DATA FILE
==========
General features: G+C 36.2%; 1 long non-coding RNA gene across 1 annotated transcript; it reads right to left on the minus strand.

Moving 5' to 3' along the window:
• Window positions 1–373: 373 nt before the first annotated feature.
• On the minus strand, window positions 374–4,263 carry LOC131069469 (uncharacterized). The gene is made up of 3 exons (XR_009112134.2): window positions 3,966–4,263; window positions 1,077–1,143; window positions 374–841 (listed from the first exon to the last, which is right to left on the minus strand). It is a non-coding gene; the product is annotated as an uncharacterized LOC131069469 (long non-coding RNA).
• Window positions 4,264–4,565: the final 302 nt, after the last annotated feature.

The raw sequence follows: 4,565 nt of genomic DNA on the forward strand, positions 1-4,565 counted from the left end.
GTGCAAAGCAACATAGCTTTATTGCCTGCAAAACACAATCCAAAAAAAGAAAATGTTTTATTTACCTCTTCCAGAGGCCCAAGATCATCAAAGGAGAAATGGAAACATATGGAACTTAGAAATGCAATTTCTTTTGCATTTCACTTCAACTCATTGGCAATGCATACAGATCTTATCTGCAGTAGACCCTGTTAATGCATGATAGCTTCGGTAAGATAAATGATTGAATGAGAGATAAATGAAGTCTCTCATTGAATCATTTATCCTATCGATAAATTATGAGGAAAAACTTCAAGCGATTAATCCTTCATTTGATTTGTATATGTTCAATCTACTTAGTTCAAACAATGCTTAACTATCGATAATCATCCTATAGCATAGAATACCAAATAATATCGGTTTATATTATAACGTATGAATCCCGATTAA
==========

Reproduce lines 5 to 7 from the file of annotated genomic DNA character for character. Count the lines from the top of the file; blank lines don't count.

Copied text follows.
• Window positions 4,264–4,565: the final 302 nt, after the last annotated feature.

The raw sequence follows: 4,565 nt of genomic DNA on the forward strand, positions 1-4,565 counted from the left end.
GTGCAAAGCAACATAGCTTTATTGCCTGCAAAACACAATCCAAAAAAAGAAAATGTTTTATTTACCTCTTCCAGAGGCCCAAGATCATCAAAGGAGAAATGGAAACATATGGAACTTAGAAATGCAATTTCTTTTGCATTTCACTTCAACTCATTGGCAATGCATACAGATCTTATCTGCAGTAGACCCTGTTAATGCATGATAGCTTCGGTAAGATAAATGATTGAATGAGAGATAAATGAAGTCTCTCATTGAATCATTTATCCTATCGATAAATTATGAGGAAAAACTTCAAGCGATTAATCCTTCATTTGATTTGTATATGTTCAATCTACTTAGTTCAAACAATGCTTAACTATCGATAATCATCCTATAGCATAGAATACCAAATAATATCGGTTTATATTATAACGTATGAATCCCGATTAA